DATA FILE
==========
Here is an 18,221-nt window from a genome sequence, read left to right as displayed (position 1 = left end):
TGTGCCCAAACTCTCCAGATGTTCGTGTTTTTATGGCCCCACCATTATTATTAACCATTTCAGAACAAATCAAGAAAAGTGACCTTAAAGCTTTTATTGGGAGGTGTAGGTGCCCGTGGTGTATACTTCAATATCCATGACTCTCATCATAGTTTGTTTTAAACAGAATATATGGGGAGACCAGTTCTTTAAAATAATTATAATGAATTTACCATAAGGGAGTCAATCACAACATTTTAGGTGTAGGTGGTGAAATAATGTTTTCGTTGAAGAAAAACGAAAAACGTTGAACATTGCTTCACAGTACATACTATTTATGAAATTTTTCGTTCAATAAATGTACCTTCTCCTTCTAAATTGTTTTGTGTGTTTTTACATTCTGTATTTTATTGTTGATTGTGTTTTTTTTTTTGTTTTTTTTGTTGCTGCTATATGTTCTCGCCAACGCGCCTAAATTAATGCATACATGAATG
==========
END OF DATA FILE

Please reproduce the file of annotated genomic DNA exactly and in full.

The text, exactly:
Here is an 18,221-nt window from a genome sequence, read left to right as displayed (position 1 = left end):
TGTGCCCAAACTCTCCAGATGTTCGTGTTTTTATGGCCCCACCATTATTATTAACCATTTCAGAACAAATCAAGAAAAGTGACCTTAAAGCTTTTATTGGGAGGTGTAGGTGCCCGTGGTGTATACTTCAATATCCATGACTCTCATCATAGTTTGTTTTAAACAGAATATATGGGGAGACCAGTTCTTTAAAATAATTATAATGAATTTACCATAAGGGAGTCAATCACAACATTTTAGGTGTAGGTGGTGAAATAATGTTTTCGTTGAAGAAAAACGAAAAACGTTGAACATTGCTTCACAGTACATACTATTTATGAAATTTTTCGTTCAATAAATGTACCTTCTCCTTCTAAATTGTTTTGTGTGTTTTTACATTCTGTATTTTATTGTTGATTGTGTTTTTTTTTTTGTTTTTTTTGTTGCTGCTATATGTTCTCGCCAACGCGCCTAAATTAATGCATACATGAATG